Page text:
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Learn About Drinking Water in Michigan

Girl drinking water from a glass
Environment, Great Lakes, and Energy

Learn About Drinking Water in Michigan

Knowing about the water that you drink can be important to your overall health. This page contains information and resources to help you answer questions you may have about your drinking water quality. 
A person filling a black metal water bottle at a kitchen sink

How does water get to my home?

Water is supplied to your home from either a public water supply or a private well. It’s important to determine how your water is supplied in order to understand how your water quality is monitored and who to contact when you need help.

Learn which type of supply you have
hand holding glass of water

Who regulates my water quality?

EGLE regulates the public water supplies to ensure that they are complying with state and federal requirements to provide clean water to Michigan residents. Local health departments are the primary regulatory agencies with respect to residential wells.
Learn about the regulations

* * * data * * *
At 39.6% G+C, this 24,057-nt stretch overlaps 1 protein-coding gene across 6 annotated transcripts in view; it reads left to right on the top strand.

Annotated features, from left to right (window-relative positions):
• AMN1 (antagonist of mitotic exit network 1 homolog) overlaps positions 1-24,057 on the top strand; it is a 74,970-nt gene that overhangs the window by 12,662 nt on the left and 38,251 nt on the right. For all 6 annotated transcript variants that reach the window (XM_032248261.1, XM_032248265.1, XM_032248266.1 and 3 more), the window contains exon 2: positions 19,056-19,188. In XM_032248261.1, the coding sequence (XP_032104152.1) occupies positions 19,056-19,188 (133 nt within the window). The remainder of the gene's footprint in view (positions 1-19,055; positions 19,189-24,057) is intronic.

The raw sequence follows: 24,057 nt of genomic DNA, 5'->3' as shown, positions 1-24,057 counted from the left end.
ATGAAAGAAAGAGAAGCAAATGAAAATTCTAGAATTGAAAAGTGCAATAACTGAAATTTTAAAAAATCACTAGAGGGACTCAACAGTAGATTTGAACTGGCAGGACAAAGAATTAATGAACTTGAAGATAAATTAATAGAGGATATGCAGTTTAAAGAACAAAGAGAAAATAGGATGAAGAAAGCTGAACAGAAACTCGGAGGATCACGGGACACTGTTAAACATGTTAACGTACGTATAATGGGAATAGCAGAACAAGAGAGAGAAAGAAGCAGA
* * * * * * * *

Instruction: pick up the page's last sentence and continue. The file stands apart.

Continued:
Two women sitting at a table across form each other, one with a glass of clear water

Common water concerns and solutions

We have developed this page to help you identify the most common drinking water quality issues and solutions when you’re connected to a public water supply, though some content may apply to private wells, too.
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Where can I find information about my water quality?

To learn more, contact your public water supplier for their Annual Water Quality Report also known as a Consumer Confidence Report (CCR) or your local health department if you have a private residential well.
Factsheets on water quality, well construction, and more

How can I get my drinking water tested?

If you have concerns regarding your water quality, you can request testing through the Michigan Department of Environment, Great Lakes, and Energy (EGLE), your local health department, or you can contact a private lab.

Learn more

Additional Resources

Lead in Drinking Water

Mi Lead Safe connects people to important information on how lead may get into a water system, as well as what you can do to minimize your exposure.

PFAS in Drinking Water

The Michigan PFAS Action Response Team (MPART) was created to investigate sources and locations of PFAS in an effort to protect drinking water and public health.

School Drinking Water

Outdated plumbing within the school may allow unhealthy contaminants, like lead, to get in once water is inside the school.